Stories abound regarding the behavior of emigré men. Our 'escapee' K, fleeing the West African 'tigers' and having children by a Xhosa woman is but one of the many cases one could use to illustrate this social problem. A sizeable number of West African men abandoned their families in West Africa; others abandoned their families or their womenfolk after arriving in South Africa. Still others imposed incredible living conditions on their wives, such as being held hostage in their own homes by local women who were already esconsed in the family home and were also armed. Possession (for the local woman) is, after all, the first law of ownership. Moreover, West African women may be aggressive or tigers, but they are not yet versed in the arts of firearms! Such West African women, finding themselves threatened in, or expelled from, their homes and nearer the South Pole than their own countries, discover that they have to start new lives in a strange country. Some may also lose their children to their husbands without the checks and balances of their home country. The women find that they now have to fall back on those same "tigerish" qualities feared by some of the men in order to survive; namely, their West African assertiveness, their ability to do, their commercial ingenuity, and social intelligence. These qualities are marshaled in order to live in a powerfully anti-woman culture that South Africa is, in all her color-coded strata.
Unfortunately this anti-woman culture is indirectly promoting the brain-drain from the rest of Africa. South Africa, for all her problems, offers an employment haven that betters the economic conditions in several Northern and Tropical African countries. Many of these countries are also ridden with corruption and shattered by structural adjustments as well as coups d'etat in fragile and turbulent would-be democracies. For some immigrants, physical living conditions in some areas of South Africa are not as weather-beaten or decrepit as they have now become in West Africa where, sad to say, the academic classes had lived better than they do in South Africa today. But post-IMF Africa is another story, alas! [Stop press: the rand has slumped since I started this chapter].
Paradoxically in sex and gender relations, South African women, White, Black, or Colored, (I am not so certain about Asian women who seem more racially inward and excluding), find West African male immigrants attractive, for never have many of them seen Black men so highly educated and skilled, self-possessed and well-spoken, intelligent and stylish in contrast to local men produced under the siege of the apartheid system. On the one hand, the quality of the brain-drain Northern Africans proves attractive; on the other, the myths of apartheid propaganda keep some of the South African women scornful of the immigrant men, convinced as the women have been of the inferiority of Black peoples to the North of them. After all, these people from the North are disguised cannibals in grass skirts.
The two college girls in the car with us tried to restrain the driver as they nonetheless giggled themselves silly, casting knowing glances at me. Earlier the same girls had been trying to proposition the male professor together. Sexuality is more liberated and expressed in South Africa (perhaps a little too liberated or unstructured) in contrast to Nigeria's conventions and hypocrisies. Sexual attitudes towards Northern and Tropical Africans are also complex though often amusing yet politically problematic, serious, and profound, as things human frequently are.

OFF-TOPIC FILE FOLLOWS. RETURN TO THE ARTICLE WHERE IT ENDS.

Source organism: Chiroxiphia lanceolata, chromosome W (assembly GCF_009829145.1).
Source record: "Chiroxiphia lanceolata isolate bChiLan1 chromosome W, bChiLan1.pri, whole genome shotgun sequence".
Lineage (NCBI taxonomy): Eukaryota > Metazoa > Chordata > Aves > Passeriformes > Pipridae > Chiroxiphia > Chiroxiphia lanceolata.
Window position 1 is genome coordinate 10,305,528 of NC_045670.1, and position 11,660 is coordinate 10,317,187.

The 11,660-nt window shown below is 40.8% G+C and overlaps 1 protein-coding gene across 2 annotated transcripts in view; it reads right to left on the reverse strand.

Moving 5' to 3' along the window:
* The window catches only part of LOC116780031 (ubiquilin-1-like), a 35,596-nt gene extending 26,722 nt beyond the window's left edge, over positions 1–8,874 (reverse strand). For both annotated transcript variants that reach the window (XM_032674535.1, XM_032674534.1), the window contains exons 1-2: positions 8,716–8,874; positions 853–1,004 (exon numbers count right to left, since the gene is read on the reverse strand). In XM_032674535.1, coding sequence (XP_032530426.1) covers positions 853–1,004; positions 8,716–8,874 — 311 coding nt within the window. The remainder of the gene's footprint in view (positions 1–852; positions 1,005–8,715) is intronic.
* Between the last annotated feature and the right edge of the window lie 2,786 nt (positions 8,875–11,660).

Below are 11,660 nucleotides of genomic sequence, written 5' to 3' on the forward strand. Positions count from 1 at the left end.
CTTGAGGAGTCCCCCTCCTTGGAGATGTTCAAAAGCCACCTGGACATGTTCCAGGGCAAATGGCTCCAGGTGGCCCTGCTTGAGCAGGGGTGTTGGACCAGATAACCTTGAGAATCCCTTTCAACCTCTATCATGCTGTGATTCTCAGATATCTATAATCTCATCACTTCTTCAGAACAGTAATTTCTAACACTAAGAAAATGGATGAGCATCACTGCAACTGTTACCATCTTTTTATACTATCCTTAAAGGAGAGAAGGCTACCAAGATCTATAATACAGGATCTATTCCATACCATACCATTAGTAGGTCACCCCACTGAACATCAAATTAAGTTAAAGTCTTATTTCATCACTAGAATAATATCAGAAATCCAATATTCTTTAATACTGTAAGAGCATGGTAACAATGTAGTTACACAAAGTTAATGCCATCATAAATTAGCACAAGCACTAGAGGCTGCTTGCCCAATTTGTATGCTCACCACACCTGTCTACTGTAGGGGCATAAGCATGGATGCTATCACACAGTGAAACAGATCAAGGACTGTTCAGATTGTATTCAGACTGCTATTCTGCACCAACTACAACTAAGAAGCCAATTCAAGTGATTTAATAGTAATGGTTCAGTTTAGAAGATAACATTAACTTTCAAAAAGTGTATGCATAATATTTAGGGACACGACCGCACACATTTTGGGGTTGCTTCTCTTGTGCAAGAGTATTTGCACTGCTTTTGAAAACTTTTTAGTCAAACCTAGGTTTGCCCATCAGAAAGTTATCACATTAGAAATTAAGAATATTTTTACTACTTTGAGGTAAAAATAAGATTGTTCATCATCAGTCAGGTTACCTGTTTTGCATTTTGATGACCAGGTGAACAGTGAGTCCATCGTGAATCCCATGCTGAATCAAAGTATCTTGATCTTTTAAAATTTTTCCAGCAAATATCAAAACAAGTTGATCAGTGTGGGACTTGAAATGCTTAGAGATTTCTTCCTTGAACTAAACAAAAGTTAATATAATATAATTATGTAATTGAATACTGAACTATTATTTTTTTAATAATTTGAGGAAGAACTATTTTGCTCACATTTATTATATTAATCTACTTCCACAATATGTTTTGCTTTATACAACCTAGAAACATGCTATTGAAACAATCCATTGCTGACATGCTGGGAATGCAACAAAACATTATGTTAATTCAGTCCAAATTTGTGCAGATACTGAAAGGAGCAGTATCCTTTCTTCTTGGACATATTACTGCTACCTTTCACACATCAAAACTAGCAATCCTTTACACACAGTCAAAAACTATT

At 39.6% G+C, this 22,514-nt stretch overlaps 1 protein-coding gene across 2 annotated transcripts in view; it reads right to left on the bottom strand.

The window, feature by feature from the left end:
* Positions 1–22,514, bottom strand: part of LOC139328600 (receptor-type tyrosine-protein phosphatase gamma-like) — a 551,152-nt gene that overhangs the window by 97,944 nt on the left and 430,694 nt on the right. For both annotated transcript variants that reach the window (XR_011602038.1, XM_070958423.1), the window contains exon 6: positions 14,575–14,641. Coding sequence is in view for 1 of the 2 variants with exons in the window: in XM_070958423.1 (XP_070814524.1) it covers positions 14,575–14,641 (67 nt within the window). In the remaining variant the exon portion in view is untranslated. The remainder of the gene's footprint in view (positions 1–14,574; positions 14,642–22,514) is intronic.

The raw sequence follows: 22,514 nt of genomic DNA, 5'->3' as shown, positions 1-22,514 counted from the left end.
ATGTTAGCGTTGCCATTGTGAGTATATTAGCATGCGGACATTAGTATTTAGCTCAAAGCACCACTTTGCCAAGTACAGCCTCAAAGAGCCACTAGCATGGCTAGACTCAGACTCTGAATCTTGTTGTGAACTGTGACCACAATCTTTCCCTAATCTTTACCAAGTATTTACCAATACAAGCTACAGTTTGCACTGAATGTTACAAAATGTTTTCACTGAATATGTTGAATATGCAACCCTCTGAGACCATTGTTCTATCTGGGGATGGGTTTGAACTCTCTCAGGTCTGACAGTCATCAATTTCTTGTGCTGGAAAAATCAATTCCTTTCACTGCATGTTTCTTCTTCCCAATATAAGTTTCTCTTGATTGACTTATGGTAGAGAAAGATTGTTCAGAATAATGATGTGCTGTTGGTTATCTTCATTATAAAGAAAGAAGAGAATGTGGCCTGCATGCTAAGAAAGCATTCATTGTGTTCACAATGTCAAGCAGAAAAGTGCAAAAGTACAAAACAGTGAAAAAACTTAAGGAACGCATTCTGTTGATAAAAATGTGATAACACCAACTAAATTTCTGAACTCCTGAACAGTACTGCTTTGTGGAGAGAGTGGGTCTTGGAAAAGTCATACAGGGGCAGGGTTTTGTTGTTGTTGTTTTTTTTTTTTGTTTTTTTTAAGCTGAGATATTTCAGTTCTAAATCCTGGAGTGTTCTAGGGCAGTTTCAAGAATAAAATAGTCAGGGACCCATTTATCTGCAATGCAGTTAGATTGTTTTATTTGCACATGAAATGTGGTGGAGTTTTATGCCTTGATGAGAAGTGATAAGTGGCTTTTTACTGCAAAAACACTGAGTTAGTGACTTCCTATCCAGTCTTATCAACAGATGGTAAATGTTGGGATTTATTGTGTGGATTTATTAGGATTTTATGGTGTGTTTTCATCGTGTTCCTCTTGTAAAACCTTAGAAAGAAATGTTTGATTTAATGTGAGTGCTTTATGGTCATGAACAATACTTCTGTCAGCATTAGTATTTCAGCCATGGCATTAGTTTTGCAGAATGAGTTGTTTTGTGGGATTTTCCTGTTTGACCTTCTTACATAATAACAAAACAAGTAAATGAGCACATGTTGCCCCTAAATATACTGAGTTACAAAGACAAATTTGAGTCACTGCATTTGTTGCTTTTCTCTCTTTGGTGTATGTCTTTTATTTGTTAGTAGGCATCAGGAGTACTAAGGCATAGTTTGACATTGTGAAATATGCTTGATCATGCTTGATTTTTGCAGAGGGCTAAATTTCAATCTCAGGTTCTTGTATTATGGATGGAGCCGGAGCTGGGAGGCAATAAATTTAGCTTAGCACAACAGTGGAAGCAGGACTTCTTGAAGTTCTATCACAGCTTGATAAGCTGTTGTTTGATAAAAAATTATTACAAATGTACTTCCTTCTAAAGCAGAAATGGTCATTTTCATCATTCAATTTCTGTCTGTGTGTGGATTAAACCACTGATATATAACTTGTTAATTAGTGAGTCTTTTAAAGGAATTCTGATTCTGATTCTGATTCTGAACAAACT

South Africa will continue to be a place of choice for Northern and Tropical Africans going into exile for as long as the men continue to feel realized in a gendered way in that country. They will want to live in South Africa as long as they can express their most basic and regressive sexual and gender tendencies and socializations without sanctions and compunctions. My concern is that living in South Africa produces the worst traits in Northern and Tropical Africans while it reduces them in their sexual and gender development. Activists involved with gender democracy in our societies certainly will not wish to see these Northern and Tropical Africans return to their home countries to poison them with negative pre- and post-apartheid sex and gender mores.
South Africa is reputed to have a uniquely progressive constitution regarding gender because it is the only one of such documents globally to centralize and directly inculcate gender in detail. It is possible that émigrés of the brain-drain to patriarchal South Africa will be influenced by the progressive gender terms of that constitution. If the advanced vision of that national document on gender relations and democracy and its resultant national social mobilization going on in South Africa today influence positively brain-drain Northern and Tropical Africans, living and working in South Africa could ultimately be historically and socially beneficial to them beyond economics.
|"Escaping the West African 'Tigers': Sex and Gender Relations in the 'New South Africa'" is an excerpt from the forthcoming book by Molara Ogundipe entitled: Don't Kill the Messenger: Narratives of the New South Africa.|
Abraham, R. C. Dictionary of Modern Yoruba. London: University of London Press, 1958.
Achebe, Chinua. Things Fall Apart. London: Heinemann, 1958.
Kuzwayo, Ellen. Call Me Woman. London: Women's Press, 1985.
|Molara Ogundipe is Professor of English, Africana and Gender Studies. She lived and traveled in South Africa between 1996 and 1998. She now teaches in the Department of English, Theatre and Mass Communications at the University of Arkansas at Pine Bluff, USA. As a pioneering feminist in Nigeria and internationally, Professor Ogundipe has been Director of Women's Studies at Indiana-Purdue University, USA and Occupant of the Endowed Laurie New Jersey Chair in Women's Studies at Rutgers University. A much anthologized poet, Molara Ogundipe is also the author of numerous articles, popular essays and several books including her very well-received and much cited book on African women, used in many colleges and universities globally as a teaching tool: Recreating Ourselves : African Women and Critical Transformations (Africa World Press, 1994).|